Existence value is the benefit that individuals get from the plain existence of a good, service or resource—in this case, accessibility. It can also be described as the value that people both with and without disabilities derive from the guarantees of equal treatment and non-discrimination that are accorded through the provision of accessible facilities. In other words, people value living in a country that affords protections to individuals with disabilities, whether or not they themselves are directly or indirectly affected. Unlike use benefits and option value, existence value does not require an individual ever to use the resource or plan on using the resource in the future. There are numerous reasons why individuals might value accessibility even if they do not require it now and do not anticipate needing it in the future.
Costs Not Monetized in the Formal Analysis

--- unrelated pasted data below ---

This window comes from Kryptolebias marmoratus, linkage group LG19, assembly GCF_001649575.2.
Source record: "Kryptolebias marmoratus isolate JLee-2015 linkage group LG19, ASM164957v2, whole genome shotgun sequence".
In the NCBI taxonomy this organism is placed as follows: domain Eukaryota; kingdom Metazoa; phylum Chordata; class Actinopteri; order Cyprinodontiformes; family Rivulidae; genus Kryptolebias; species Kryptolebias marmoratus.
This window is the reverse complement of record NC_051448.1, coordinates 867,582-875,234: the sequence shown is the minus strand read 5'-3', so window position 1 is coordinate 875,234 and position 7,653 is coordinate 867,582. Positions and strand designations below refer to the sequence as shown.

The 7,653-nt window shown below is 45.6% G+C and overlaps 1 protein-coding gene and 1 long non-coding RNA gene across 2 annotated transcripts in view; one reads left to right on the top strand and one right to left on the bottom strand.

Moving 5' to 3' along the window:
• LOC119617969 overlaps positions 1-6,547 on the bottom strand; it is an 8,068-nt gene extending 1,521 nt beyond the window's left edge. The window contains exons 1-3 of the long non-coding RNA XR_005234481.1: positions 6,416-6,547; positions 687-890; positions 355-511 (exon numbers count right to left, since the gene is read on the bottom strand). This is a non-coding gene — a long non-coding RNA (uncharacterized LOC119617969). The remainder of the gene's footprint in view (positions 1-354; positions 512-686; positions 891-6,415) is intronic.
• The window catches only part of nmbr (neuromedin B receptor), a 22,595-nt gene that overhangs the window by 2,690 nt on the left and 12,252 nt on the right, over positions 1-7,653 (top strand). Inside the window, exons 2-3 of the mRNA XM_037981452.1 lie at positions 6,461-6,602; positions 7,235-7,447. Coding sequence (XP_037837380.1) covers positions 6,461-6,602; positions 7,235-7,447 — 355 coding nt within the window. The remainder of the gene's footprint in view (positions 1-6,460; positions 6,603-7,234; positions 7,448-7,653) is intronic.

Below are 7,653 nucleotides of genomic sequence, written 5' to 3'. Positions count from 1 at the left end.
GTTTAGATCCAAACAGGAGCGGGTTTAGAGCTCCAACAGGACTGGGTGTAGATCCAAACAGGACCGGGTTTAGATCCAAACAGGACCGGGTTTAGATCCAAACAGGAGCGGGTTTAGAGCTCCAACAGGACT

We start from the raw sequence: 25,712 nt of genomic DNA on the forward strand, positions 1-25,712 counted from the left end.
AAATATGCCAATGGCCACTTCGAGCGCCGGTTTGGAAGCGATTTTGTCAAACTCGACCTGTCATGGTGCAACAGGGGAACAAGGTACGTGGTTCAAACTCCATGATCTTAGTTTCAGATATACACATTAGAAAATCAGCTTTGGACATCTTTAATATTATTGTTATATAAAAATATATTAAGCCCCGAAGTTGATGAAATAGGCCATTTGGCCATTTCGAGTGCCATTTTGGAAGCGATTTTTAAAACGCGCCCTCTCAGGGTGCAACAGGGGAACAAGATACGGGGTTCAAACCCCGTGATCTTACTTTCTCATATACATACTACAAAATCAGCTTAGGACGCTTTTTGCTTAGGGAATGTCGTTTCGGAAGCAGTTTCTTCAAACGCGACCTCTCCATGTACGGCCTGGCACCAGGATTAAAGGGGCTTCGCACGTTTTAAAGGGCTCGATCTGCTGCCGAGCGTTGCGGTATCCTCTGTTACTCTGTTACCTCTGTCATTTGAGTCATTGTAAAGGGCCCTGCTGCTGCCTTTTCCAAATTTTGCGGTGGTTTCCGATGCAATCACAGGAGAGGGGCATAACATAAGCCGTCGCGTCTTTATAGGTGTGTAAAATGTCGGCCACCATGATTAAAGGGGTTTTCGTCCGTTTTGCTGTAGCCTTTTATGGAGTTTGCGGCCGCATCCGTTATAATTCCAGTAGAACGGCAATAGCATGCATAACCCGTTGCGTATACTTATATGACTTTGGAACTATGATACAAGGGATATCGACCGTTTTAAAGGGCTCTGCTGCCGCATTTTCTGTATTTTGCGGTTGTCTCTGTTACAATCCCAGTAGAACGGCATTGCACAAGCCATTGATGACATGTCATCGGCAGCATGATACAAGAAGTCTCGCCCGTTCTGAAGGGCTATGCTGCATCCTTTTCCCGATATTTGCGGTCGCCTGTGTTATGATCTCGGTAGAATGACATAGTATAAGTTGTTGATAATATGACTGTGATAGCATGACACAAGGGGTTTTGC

The Department also recognizes that in addition to benefits that cannot reasonably be quantified or monetized, there may be negative consequences and costs that fall into this category as well. The absence of a quantitative assessment of such costs in the formal regulatory analysis is not meant to minimize their importance to affected entities; rather, it reflects the inherent difficulty in estimating those costs. Areas where the Department believes entities may incur costs that are not monetized in the formal analysis include, but may not be limited to, the following: